2. Anyone would leave a job involving theft. No guilt necessary.

    3. Her description seems apt. It certainly describes my interactions with the medical/pharmaceutical/insurance industry.
      And in fairness, I have seen a few decent discussions of healthcare on tv.

    4. Dave the Guitar PlayerJune 27, 2017 at 12:39 PM

      The bottom line is that all of that extra money (billions and billions) is going somewhere, despite no improvement in medical outcomes. Are hospital buildings only built in high-rent districts? Are hospital workers paid way too much? Are we subjected to too many expensive procedures? The problem is that no-one in the media apparently wants to find out the answers to these questions and tell us about it. Rosenthal's answer fits. The health care industry is deliberately designed to maximize profits (not health outcomes). This is good business, but not good public policy.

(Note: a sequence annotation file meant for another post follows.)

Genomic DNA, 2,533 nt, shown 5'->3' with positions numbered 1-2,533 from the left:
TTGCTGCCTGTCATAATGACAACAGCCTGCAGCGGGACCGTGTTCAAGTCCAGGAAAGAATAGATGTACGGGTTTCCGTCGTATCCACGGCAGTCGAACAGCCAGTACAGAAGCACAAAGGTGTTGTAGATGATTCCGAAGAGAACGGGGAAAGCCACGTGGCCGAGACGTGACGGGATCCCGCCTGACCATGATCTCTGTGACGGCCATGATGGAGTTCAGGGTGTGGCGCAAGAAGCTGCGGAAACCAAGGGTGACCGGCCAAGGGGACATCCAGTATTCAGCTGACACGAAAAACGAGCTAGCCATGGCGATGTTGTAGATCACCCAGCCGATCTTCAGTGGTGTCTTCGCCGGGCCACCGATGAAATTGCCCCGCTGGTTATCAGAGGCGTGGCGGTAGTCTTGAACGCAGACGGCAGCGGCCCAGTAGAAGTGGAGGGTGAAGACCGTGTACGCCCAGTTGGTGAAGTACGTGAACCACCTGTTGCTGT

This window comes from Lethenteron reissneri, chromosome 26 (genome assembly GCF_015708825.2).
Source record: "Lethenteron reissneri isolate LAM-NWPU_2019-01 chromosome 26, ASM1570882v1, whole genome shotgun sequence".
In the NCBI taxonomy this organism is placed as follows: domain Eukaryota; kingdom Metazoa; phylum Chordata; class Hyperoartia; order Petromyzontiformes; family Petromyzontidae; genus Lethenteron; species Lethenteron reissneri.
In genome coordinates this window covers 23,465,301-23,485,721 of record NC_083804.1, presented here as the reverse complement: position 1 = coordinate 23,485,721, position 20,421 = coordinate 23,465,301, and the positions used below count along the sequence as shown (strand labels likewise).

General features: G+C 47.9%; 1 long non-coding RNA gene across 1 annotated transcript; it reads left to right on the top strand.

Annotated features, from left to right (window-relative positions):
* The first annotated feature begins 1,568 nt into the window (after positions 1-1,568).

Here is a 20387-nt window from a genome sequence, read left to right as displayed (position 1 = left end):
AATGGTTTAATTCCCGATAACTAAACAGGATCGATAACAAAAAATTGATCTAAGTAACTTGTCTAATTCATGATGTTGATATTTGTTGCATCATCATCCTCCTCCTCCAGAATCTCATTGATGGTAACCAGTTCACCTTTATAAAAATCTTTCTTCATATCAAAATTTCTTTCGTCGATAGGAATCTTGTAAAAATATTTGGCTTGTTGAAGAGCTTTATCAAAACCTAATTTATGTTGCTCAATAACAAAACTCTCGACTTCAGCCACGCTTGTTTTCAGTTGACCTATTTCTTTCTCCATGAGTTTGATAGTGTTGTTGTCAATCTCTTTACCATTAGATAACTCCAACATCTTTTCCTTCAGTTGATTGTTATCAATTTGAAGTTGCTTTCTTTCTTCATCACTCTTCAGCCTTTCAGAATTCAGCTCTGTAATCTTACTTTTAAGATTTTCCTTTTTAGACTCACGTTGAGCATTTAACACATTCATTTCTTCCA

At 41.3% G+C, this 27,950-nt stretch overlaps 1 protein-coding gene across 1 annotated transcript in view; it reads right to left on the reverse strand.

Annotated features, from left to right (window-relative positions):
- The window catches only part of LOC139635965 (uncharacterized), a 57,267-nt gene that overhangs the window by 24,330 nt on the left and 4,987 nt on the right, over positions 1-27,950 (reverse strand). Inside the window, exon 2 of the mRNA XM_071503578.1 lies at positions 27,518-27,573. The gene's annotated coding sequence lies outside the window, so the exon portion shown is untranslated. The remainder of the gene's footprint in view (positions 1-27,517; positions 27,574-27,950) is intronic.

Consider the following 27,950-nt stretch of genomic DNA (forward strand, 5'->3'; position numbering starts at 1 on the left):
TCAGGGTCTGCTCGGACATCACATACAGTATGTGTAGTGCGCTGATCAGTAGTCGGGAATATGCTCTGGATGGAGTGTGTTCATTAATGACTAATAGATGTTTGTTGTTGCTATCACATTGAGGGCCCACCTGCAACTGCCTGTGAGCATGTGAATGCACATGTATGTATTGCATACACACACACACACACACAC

5. "The bottom line is that all of that extra money (billions and billions) is going somewhere, despite no improvement in medical outcomes."

      Same could be said for education as well.

      One might think that these sectors are perpetuated as make work programs for the over educated and credentialed. It would actually be more cost effective to fly patients overseas and have them treated out of the country than to pay for service here. Can't have cost reductions however, it would make too many people redundant.

    6. You are going to fly people around for preventive care too?

    7. Preventive care isn't much more than a blood test and asking whether they are fat, sad or a slut.